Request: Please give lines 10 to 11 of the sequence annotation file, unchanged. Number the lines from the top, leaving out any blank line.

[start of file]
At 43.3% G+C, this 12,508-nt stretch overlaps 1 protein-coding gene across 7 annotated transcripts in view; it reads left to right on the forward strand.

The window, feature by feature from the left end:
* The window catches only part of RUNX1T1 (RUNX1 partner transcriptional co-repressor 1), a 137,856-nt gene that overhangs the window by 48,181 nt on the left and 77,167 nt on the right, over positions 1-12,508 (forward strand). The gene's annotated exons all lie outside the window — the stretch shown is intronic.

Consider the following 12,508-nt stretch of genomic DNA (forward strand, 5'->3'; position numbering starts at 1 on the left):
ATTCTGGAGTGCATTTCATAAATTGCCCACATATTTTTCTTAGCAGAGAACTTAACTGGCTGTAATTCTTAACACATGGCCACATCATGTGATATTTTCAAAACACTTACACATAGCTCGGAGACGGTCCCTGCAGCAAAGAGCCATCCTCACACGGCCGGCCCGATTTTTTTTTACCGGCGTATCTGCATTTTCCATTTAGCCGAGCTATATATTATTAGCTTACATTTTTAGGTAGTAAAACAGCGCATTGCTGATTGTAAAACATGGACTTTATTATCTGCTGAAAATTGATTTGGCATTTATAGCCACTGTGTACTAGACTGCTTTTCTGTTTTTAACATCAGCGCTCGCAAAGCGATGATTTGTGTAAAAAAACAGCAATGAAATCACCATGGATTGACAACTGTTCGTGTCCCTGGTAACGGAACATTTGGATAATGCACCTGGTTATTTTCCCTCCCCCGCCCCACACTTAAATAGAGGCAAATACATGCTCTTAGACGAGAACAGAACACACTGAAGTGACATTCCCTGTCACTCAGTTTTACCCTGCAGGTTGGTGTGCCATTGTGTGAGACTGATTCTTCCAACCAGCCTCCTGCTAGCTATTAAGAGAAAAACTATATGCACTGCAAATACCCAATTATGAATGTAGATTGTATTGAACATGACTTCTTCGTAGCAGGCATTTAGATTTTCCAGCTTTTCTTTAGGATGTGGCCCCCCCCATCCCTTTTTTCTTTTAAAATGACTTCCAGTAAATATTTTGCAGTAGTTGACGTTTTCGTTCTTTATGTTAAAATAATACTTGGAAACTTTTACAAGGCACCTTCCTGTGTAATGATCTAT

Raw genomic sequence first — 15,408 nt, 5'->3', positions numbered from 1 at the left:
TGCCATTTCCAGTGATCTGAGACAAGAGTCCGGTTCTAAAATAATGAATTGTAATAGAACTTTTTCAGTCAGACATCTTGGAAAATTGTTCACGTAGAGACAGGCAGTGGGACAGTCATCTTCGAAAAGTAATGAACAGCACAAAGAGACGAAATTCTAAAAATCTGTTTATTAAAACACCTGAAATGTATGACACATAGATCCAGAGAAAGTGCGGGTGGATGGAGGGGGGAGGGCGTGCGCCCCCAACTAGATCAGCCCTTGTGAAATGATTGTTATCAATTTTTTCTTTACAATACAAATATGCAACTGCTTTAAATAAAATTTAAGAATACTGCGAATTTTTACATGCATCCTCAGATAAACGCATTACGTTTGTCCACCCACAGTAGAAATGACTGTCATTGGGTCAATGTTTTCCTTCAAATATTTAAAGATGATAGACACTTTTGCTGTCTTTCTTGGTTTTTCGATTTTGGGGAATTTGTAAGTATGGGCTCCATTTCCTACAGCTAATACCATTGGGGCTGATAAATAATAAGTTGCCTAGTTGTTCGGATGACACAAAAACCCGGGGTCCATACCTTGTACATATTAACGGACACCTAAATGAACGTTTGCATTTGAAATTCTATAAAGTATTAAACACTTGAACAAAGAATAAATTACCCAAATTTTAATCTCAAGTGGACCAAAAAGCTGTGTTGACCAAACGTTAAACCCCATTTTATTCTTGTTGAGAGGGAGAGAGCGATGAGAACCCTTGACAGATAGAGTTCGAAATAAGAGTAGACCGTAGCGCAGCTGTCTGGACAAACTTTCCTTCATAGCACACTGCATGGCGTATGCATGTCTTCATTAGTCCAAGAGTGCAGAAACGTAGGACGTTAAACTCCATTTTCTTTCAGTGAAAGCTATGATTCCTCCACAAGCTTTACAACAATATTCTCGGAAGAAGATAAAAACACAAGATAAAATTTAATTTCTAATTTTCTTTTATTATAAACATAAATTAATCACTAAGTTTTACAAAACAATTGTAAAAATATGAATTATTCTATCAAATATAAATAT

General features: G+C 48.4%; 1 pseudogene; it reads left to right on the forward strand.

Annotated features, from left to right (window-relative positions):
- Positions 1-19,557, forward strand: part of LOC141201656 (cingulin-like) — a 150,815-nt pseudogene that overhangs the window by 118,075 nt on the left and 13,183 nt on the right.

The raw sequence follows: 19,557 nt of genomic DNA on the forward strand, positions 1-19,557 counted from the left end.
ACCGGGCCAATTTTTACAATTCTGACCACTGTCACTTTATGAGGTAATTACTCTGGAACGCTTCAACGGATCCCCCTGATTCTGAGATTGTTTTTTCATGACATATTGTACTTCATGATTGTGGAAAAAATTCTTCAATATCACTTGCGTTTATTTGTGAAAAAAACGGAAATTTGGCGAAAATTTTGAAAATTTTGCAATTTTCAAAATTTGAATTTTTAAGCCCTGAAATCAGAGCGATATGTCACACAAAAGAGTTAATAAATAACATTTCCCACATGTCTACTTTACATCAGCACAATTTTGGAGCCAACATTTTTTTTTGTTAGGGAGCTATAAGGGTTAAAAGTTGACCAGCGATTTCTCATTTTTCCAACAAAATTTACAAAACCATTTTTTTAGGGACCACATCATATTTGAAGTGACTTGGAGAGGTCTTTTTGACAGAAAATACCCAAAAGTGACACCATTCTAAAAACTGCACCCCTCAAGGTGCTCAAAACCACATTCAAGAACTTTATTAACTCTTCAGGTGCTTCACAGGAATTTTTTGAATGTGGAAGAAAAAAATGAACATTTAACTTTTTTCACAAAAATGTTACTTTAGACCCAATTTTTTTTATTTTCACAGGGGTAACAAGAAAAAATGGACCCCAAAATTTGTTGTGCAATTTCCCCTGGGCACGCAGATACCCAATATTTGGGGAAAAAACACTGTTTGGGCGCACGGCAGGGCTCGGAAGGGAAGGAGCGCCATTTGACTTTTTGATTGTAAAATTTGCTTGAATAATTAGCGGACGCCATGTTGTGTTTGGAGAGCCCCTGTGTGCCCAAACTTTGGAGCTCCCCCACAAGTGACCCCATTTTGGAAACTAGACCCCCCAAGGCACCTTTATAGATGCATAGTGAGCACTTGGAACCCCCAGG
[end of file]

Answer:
- Positions 1-19,557, forward strand: part of LOC141201656 (cingulin-like) — a 150,815-nt pseudogene that overhangs the window by 118,075 nt on the left and 13,183 nt on the right.

The raw sequence follows: 19,557 nt of genomic DNA on the forward strand, positions 1-19,557 counted from the left end.